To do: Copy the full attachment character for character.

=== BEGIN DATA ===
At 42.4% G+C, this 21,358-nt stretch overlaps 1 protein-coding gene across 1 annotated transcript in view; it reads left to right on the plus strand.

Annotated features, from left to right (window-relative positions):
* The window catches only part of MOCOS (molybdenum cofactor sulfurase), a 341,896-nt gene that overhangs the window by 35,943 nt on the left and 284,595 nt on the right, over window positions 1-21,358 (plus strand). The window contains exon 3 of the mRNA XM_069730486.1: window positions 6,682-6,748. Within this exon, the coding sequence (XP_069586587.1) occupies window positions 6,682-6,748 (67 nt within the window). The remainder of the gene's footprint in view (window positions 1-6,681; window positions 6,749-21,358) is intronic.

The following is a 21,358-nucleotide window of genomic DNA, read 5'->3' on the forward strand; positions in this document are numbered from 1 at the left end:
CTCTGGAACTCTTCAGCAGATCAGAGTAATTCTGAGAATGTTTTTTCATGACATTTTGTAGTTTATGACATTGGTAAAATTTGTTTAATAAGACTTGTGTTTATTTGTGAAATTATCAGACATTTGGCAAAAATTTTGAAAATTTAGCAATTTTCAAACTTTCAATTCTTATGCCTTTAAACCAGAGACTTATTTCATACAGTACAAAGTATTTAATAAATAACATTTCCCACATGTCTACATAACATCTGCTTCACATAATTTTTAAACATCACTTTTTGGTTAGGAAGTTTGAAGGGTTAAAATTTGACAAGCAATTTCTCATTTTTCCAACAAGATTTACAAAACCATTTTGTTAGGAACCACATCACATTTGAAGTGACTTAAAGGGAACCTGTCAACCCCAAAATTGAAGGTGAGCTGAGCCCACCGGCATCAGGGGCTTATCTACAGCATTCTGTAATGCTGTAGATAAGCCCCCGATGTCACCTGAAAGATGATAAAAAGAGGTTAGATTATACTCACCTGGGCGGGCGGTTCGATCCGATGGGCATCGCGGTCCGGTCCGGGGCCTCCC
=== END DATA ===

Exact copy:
At 42.4% G+C, this 21,358-nt stretch overlaps 1 protein-coding gene across 1 annotated transcript in view; it reads left to right on the plus strand.

Annotated features, from left to right (window-relative positions):
* The window catches only part of MOCOS (molybdenum cofactor sulfurase), a 341,896-nt gene that overhangs the window by 35,943 nt on the left and 284,595 nt on the right, over window positions 1-21,358 (plus strand). The window contains exon 3 of the mRNA XM_069730486.1: window positions 6,682-6,748. Within this exon, the coding sequence (XP_069586587.1) occupies window positions 6,682-6,748 (67 nt within the window). The remainder of the gene's footprint in view (window positions 1-6,681; window positions 6,749-21,358) is intronic.

The following is a 21,358-nucleotide window of genomic DNA, read 5'->3' on the forward strand; positions in this document are numbered from 1 at the left end:
CTCTGGAACTCTTCAGCAGATCAGAGTAATTCTGAGAATGTTTTTTCATGACATTTTGTAGTTTATGACATTGGTAAAATTTGTTTAATAAGACTTGTGTTTATTTGTGAAATTATCAGACATTTGGCAAAAATTTTGAAAATTTAGCAATTTTCAAACTTTCAATTCTTATGCCTTTAAACCAGAGACTTATTTCATACAGTACAAAGTATTTAATAAATAACATTTCCCACATGTCTACATAACATCTGCTTCACATAATTTTTAAACATCACTTTTTGGTTAGGAAGTTTGAAGGGTTAAAATTTGACAAGCAATTTCTCATTTTTCCAACAAGATTTACAAAACCATTTTGTTAGGAACCACATCACATTTGAAGTGACTTAAAGGGAACCTGTCAACCCCAAAATTGAAGGTGAGCTGAGCCCACCGGCATCAGGGGCTTATCTACAGCATTCTGTAATGCTGTAGATAAGCCCCCGATGTCACCTGAAAGATGATAAAAAGAGGTTAGATTATACTCACCTGGGCGGGCGGTTCGATCCGATGGGCATCGCGGTCCGGTCCGGGGCCTCCC